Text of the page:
Major troop reductions imminent — again

War supporters give the same false assurances over and over, often verbtaim, and the press trumpets them each time.

Topics: Washington, D.C.,

Wonderful — and highly credible — front page news today, from The New York Times:

The Bush administration is developing what are described as concepts for reducing American combat forces in Iraq by as much as half next year, according to senior administration officials in the midst of the internal debate.

It is the first indication that growing political pressure is forcing the White House to turn its attention to what happens after the current troop increase runs its course.

For four straight years, the same set of war supporters have constantly and repetitiously given the same exact false assurances about Iraq — virtually verbatim – in order to protect themselves politically. It is hard to know what is more amazing about this ritual — (a) how stupid they believe Americans are that they can make the same commitments over and over which never transpire, or (b) that the press jumps each time to proclaim the imminent troop reductions as though it never happened before:

The Hill, May 3, 2006:

The withdrawal of 20,000-40,000 U.S. troops from Iraq this fall would greatly help Republican chances in the November election, Rep. Mark Souder (R-Ind.) said at a fundraiser Thursday at the National Rifle Association. . . .

Souder said that plans to withdraw 30,000 soldiers from Iraq had been previously stated, so the term “surprise” only referred to how such a move could quickly change the political environment, which most polls and experts view as anti-Republican. . . .

About 130,000 U.S. service personnel are stationed in Iraq. It is unclear if some of those troops will be withdrawn, but senior military officials have said they hope to reduce that number below 100,000 by the end of the year if the insurgency does not worsen and if Iraq makes more political and military progress.

Newsday, December 18, 2005:

Trying to buy time with a public impatient over Iraq, President George W. Bush has repeatedly railed against the dangers of setting an “artificial timetable” for bringing home U.S. troops.

Yet the White House has signaled that it does have a timetable – all but saying that troops are likely to start pulling out of Iraq in 2006, possibly enough to cut the U.S. presence there in half, some analysts predict.

CNN, December 8, 2005:

The military may reduce the number of U.S. troops in Iraq after next week’s parliamentary elections, but some of those troops were slated to come home earlier. Meanwhile, others who have not arrived yet may get to stay put, a Pentagon source said Thursday.

It’s long been in the works to bring home 23,000 troops after the elections. Those men and women were supposed to come home earlier, but their tours were extended to help beef up security before the December 15 elections, the source said.

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AP, April 15, 2004:

The Pentagon formally announced Thursday that it had stopped the planned return from Iraq of some 20,000 American troops, giving commanders the extra firepower they believe necessary to confront an insurgency that is taking a mounting toll on the U.S.-led coalition.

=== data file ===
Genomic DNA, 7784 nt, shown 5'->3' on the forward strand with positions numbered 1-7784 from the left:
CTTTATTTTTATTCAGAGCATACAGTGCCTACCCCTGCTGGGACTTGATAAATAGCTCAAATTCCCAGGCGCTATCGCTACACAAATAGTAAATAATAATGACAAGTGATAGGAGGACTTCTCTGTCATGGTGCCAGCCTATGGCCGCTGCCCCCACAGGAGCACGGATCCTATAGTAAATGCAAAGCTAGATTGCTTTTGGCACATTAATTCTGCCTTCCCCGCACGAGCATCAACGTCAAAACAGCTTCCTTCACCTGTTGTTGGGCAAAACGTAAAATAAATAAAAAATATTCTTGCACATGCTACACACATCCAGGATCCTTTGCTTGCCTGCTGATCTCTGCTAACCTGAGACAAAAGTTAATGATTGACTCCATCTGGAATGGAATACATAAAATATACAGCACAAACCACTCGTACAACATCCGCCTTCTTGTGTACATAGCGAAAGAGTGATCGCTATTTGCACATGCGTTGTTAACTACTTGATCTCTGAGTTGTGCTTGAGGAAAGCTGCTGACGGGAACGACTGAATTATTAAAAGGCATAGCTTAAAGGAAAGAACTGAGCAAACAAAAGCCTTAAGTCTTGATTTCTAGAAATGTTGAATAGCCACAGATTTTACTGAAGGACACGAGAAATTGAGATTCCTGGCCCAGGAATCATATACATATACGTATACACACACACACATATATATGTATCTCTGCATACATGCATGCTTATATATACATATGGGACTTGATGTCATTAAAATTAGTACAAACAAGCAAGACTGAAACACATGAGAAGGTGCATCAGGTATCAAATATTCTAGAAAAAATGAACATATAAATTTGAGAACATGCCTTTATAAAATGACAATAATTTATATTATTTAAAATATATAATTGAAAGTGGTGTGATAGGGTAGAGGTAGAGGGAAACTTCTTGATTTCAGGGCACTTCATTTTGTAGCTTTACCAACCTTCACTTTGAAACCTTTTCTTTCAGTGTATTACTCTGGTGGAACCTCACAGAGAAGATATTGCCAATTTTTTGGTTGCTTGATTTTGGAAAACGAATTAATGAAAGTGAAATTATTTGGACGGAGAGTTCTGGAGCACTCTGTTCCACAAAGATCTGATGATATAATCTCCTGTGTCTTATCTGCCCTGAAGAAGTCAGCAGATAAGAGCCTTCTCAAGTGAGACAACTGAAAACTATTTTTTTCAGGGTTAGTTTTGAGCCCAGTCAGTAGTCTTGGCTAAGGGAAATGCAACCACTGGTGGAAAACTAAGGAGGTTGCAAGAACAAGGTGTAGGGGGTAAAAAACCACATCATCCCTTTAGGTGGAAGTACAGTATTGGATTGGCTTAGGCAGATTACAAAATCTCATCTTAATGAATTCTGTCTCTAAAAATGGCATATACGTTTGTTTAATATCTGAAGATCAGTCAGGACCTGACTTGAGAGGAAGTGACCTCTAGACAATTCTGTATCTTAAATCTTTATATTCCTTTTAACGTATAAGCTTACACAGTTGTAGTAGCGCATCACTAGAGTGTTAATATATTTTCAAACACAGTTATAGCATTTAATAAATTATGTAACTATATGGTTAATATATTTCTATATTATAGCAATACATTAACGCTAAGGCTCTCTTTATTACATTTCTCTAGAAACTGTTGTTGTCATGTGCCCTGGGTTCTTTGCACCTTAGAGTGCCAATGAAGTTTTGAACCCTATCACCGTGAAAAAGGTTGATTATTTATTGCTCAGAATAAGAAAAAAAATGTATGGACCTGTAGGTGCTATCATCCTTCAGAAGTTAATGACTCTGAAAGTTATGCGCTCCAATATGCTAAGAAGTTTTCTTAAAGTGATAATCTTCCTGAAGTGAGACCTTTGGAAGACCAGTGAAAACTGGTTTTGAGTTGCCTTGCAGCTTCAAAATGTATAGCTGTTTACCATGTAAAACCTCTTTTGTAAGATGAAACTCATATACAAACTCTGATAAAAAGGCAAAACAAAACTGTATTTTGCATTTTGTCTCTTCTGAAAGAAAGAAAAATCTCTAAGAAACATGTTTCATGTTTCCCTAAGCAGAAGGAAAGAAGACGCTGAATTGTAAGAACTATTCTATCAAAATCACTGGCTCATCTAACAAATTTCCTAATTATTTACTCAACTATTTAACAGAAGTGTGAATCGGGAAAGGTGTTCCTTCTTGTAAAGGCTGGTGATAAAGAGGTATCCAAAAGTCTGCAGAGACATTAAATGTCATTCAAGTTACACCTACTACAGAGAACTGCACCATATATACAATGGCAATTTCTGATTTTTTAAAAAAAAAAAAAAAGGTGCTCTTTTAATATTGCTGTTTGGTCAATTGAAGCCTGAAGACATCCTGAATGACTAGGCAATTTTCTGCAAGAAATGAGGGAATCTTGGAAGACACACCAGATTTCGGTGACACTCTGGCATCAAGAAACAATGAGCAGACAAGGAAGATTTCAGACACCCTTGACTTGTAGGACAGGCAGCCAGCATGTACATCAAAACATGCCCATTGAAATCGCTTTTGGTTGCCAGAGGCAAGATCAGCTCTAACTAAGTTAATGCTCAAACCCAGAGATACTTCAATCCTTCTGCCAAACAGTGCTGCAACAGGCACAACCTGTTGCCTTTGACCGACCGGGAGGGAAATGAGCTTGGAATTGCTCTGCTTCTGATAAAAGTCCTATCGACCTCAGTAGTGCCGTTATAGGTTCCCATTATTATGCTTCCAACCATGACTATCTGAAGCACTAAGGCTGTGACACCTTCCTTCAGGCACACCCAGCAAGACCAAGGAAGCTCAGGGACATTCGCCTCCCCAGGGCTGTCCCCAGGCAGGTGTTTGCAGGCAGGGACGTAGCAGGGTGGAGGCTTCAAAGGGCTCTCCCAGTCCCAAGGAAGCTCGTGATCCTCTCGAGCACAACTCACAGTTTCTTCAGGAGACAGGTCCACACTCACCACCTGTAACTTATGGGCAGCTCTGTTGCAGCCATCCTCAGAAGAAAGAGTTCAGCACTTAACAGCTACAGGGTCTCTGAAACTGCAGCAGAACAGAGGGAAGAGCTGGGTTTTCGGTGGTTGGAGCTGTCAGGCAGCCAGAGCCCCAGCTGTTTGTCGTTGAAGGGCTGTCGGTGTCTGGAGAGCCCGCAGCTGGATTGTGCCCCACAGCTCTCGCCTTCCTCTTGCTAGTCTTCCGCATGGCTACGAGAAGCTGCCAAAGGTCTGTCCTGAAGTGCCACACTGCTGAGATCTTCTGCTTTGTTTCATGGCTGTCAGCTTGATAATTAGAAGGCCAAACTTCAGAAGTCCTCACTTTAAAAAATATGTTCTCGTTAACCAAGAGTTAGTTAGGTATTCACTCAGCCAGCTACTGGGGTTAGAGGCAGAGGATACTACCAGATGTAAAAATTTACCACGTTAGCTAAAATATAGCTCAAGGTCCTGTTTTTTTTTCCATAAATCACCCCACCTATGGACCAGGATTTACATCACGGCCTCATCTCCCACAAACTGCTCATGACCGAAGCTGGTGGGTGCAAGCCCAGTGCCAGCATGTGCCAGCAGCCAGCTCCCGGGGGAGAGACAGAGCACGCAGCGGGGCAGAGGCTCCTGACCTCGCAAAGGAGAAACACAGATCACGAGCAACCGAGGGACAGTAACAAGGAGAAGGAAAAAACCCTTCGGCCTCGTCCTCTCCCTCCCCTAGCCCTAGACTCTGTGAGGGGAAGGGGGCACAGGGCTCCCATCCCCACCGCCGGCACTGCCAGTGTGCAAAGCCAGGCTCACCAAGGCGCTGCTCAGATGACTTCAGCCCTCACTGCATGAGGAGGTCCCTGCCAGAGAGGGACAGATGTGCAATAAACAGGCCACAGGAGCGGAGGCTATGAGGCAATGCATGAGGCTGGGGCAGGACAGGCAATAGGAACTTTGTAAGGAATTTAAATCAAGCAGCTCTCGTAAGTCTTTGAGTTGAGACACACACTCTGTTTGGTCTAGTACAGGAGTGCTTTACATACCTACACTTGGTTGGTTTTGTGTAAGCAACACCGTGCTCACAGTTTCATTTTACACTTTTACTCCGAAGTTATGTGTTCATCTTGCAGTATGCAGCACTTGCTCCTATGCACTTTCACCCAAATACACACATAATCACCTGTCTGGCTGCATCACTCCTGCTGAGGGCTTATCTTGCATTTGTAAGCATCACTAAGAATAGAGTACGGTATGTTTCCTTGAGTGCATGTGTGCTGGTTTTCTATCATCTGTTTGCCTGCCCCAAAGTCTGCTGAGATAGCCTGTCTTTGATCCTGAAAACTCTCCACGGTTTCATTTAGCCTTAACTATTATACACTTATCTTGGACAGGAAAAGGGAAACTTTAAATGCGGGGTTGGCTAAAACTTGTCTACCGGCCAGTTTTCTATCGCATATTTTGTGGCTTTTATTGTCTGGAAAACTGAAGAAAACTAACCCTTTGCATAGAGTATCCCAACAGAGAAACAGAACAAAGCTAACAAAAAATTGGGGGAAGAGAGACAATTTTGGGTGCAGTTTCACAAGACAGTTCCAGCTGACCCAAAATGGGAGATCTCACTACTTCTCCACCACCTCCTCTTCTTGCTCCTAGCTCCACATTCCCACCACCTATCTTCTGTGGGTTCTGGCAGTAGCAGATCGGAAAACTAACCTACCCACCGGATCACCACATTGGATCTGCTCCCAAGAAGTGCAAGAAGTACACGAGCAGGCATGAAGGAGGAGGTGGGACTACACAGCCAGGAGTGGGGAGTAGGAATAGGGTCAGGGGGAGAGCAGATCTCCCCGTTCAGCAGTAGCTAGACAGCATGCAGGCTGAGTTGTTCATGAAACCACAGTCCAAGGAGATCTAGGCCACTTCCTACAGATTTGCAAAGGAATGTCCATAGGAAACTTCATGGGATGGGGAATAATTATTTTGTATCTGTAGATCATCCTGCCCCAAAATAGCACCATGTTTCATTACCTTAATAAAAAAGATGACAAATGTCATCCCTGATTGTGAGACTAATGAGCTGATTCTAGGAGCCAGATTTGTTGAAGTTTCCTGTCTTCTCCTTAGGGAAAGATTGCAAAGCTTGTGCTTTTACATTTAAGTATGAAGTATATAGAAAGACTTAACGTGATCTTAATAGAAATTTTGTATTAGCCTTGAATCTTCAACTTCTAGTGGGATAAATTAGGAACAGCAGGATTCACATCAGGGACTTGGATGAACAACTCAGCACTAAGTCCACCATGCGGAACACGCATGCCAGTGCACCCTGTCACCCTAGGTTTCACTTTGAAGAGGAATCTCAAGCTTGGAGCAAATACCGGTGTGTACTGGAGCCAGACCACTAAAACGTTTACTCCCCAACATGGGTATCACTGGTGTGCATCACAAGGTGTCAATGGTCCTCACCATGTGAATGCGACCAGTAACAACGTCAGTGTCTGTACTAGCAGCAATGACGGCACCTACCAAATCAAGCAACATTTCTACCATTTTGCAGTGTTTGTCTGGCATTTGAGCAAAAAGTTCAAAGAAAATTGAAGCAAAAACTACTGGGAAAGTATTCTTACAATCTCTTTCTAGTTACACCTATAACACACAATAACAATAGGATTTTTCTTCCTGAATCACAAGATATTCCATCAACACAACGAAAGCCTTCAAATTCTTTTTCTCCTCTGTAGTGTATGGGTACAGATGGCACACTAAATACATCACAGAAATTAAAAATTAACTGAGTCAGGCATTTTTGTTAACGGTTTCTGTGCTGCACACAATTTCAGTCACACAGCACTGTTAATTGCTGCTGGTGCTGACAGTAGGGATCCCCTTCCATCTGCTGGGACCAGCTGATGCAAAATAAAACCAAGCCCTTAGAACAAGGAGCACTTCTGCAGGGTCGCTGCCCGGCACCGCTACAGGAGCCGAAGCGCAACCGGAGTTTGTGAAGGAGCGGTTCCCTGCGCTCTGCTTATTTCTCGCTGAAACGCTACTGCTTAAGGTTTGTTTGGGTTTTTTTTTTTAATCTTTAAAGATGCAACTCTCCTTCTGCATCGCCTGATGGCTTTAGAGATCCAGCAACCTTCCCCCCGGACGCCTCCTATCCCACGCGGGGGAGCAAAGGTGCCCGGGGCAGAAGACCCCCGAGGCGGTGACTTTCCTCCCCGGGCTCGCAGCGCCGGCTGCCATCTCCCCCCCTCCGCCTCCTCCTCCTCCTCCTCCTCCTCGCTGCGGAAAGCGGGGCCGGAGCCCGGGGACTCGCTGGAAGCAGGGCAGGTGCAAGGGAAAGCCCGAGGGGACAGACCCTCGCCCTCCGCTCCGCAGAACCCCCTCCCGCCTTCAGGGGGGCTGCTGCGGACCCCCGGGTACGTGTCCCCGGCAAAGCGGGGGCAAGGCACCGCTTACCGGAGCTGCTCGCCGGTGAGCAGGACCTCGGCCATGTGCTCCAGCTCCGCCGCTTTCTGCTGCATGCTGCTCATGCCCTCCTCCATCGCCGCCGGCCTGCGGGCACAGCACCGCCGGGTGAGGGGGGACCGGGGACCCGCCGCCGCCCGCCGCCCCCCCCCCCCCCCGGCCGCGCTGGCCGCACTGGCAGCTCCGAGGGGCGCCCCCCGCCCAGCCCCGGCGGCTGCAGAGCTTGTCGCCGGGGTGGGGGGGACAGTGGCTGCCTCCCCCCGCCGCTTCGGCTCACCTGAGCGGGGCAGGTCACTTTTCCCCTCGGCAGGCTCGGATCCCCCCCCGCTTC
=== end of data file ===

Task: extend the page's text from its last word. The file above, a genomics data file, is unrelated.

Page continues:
The decision, announced by Defense Secretary Donald Rumsfeld after first being reported Wednesday, breaks a promise to soldiers who were assured when they arrived in Iraq that they would stay no more than one year. . . .

The United States has a total of about 137,000 troops in Iraq now, Rumsfeld said. That number was supposed to have dipped to 115,000 by May, but Rumsfeld said Gen. John Abizaid, the overall commander of the Iraq war, decided he needs to keep the force level at about 135,000 troops.

Reuters, November 6, 2003:

General Peter Pace, the vice chairman of the Joint Chiefs of Staff, said the Pentagon would be announcing “a very specific laydown” on Thursday.

Pace also told the House of Representatives Armed Services committee that the Pentagon plans to reduce U.S. troop strength in Iraq to about 100,000 by May 2003 as new units are rotated in.

He said the reduction from four to three divisions would be accommodated by an increase in the size of Iraqi security forces from about 115,000 to some 171,000.

For good measure: Joe Lieberman, June 22, 2006, running for re-election:

I personally hope, as I am sure all members of the Senate do, and I believe, that we will be able to withdraw a significant number of our men and women in uniform from Iraq by the end of this year and even more by next year. . .

General Abizaid and General Casey have said that it is their hope to begin withdrawing more troops by the end of 2006, and even more next year.

Joe Lieberman, Democratic primary debate with Ned Lamont, July 7, 2006:

The situation in Iraq is a lot better, different than it was a year ago. . . .So I am confident that the situation is improving enough on the ground that by the end of this year, we will begin to draw down significant numbers of American troops, and by the end of the next year more than half of the troops who are there now will be home.

What exactly could war supporters do that they have not already done in order to lose complete credibility? Americans have clearly tuned them out, but they continue to be the highly respected war experts upon whom the media relies. If and when U.S. troops ever leave Iraq, these statements, issued time and again over the course of many years, are going to be compiled and it is going to be retrospectively mystifying how this truly wretched and ignoble spectacle was allowed to continue for so long.

Glenn Greenwald
Follow Glenn Greenwald on Twitter: @ggreenwald.

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